1. Arnold BF, Null C, Luby SP, Unicomb L, Stewart CP, Dewey KG, Ahmed T, Ashraf S, Christensen G, Clasen T, Dentz HN, Fernald LC, Haque R, Hubbard AE, Kariger P, Leontsini E, Lin A, Njenga SM, Pickering AJ, Ram PK, Tofail F, Winch PJ, Colford JM Jr. Cluster-randomised controlled trials of individual and combined water, sanitation, hygiene and nutritional interventions in rural Bangladesh and Kenya: the WASH Benefits study design and rationale. BMJ Open. 2013 Aug 30;3(8):e003476. doi: 10.1136/bmjopen-2013-003476. PubMed PMID: 23996605; PubMed Central PMCID: PMC3758977.
    2. Dreibelbis R, Winch PJ, Leontsini E, Hulland KR, Ram PK, Unicomb L, Luby SP. The Integrated Behavioural Model for Water, Sanitation, and Hygiene: a systematic review of behavioural models and a framework for designing and evaluating behaviour change interventions in infrastructure-restricted settings. BMC Public Health. 2013 Oct 26;13:1015. doi: 10.1186/1471-2458-13-1015. Review. PubMed PMID: 24160869; PubMed Central PMCID: PMC4231350.
    3. Hulland KR, Leontsini E, Dreibelbis R, Unicomb L, Afroz A, Dutta NC, Nizame FA, Luby SP, Ram PK, Winch PJ.  Designing a handwashing station for infrastructure-restricted communities in Bangladesh using the integrated behavioural model for water, sanitation and hygiene interventions (IBM-WASH). BMC Public Health. 2013 Sep 23;13:877. doi: 10.1186/1471-2458-13-877. PubMed PMID: 24060247; PubMed Central PMCID: PMC3852554.
    4. Hulland K, Martin N, Dreibelbis R, DeBruicker Valliant J, Winch P (2015) What factors affect sustained adoption of safe water, hygiene and sanitation technologies? A systematic review of literature. London: EPPI-Centre, Social Science Research Unit, UCL Institute of Education. ISBN: 978-1-907345-77-7. URL: https://eppi.ioe.ac.uk/cms/Default.aspx?tabid=3475
  • Topic 5: Climate change adaptation

    I am highly engaged in efforts to respond to climate change as a faculty member at Johns Hopkins University.  I serve as Co-Coordinator of the MPH Concentration in Global Environmental Sustainability and Health, an academic track which offers a comprehensive set of courses on climate change, food security, energy policy and the built environment, and work closely with the JHU Energy, Environment, Sustainability and Health Institute (e2shi.jhu.edu).  I currently advise 2 doctoral students conducting dissertation research on environmental sustainability. I have examined how increasing fossil fuel prices impact health and health care services in low and middle-income countries (LMIC) (Winch and Stepnitz, 2011), and described localization as a strategic direction to help residents of LMIC to adapt to both increasing prices for fossil fuels, and the effects of climate change on rural livelihoods (Dalglish et al. 2013). I have an active collaboration on program evaluation with the Population-Health-Environment Consortium of Ethiopia (www.phe-ethiopia.org), examining the effectiveness of their programs in helping affected populations adapt to climate change (Gonsalves et al. 2015). I am also investigating the feasibility of necessary lifestyle changes in high-income countries, including steps to increase local food production (Poulsen et al. 2014). In related work, I have a current NSF grant examining strategies to reduce waste accumulation in low-income neighborhoods of Baltimore.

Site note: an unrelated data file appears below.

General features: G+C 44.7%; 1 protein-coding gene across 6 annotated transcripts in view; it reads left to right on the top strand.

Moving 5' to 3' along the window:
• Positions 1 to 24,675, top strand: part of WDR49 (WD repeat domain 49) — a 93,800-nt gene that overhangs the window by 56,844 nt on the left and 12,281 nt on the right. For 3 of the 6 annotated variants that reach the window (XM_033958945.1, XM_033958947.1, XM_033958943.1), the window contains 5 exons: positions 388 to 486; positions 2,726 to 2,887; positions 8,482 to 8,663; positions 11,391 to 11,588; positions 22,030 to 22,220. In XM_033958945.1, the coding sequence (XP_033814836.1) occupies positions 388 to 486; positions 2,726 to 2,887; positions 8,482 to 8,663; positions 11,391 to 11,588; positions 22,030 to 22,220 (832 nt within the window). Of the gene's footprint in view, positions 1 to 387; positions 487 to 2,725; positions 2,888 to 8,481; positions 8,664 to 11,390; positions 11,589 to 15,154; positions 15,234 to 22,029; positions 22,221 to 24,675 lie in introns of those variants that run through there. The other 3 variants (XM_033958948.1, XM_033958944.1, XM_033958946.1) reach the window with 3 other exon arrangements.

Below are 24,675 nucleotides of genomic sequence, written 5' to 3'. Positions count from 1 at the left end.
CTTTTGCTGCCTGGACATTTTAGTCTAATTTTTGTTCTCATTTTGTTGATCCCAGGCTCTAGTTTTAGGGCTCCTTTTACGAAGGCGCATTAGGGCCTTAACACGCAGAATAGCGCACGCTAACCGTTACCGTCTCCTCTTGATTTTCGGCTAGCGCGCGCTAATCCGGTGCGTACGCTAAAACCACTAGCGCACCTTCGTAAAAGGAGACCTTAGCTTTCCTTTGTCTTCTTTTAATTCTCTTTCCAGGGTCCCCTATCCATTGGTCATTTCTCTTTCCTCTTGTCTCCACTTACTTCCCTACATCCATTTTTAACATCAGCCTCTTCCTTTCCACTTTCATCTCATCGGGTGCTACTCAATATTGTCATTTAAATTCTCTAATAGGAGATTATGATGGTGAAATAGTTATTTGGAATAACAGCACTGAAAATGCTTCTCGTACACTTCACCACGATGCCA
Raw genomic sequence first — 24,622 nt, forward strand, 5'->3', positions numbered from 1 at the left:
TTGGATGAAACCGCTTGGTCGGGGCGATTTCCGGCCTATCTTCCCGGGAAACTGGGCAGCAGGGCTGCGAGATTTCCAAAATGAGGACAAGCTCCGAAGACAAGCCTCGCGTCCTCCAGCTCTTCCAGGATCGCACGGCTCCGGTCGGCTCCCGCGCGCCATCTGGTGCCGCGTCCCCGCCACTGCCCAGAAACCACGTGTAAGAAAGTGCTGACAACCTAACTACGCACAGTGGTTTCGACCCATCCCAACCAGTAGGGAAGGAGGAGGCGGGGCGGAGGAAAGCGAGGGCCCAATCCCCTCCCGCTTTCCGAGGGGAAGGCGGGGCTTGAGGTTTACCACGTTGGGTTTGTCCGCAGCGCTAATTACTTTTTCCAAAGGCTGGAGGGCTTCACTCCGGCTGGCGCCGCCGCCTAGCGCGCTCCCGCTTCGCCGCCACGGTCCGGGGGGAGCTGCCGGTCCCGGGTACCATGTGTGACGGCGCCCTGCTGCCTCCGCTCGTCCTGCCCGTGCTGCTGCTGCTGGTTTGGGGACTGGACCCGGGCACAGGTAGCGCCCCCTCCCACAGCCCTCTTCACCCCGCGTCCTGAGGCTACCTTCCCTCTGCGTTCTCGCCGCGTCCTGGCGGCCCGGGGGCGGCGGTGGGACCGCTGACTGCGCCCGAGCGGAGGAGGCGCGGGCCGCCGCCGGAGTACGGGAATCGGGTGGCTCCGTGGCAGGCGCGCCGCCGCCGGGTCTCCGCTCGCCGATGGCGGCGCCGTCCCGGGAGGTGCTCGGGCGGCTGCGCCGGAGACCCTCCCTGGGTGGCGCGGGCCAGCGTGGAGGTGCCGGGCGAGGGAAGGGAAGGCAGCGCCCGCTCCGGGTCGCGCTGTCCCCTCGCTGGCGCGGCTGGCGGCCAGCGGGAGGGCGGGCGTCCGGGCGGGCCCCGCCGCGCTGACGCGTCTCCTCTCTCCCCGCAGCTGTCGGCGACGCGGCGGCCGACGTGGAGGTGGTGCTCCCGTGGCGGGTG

1. Winch P, Stepnitz R. Peak oil and health in low- and middle-income countries: impacts and potential responses. Am J Public Health. 2011 Sep;101(9):1607-14. doi: 10.2105/AJPH.2011.300231. PubMed PMID: 21778508; PubMed Central PMCID: PMC3154234.
    2. Poulsen MN, Hulland KRS, Gulas CA, Pham H, Dalglish SL, Wilkinson RK, Winch PJ. Growing an Urban Oasis: A Qualitative Study of the Perceived Benefits of Community Gardening in Baltimore. Culture, Agriculture, Food and Environment. 2014; 36(2) 69-82. doi: 10.1111/cuag.12035
    3. Dalglish SL, Poulsen MN, Winch PJ. Localization of health systems in low- and middle-income countries in response to long-term increases in energy prices. Global Health. 2013 Nov 7;9:56. doi: 10.1186/1744-8603-9-56. PubMed PMID: 24199690; PubMed Central PMCID: PMC3826843.
    4. Gonsalves L, Donovan SE, Ryan V, Winch PJ. Integrating population, health, and environment programs with contraceptive distribution in rural Ethiopia: a qualitative case study. Stud Fam Plann. 2015 Mar;46(1):41-54. doi: 10.1111/j.1728-4465.2015.00014.x. PubMed PMID: 25753058.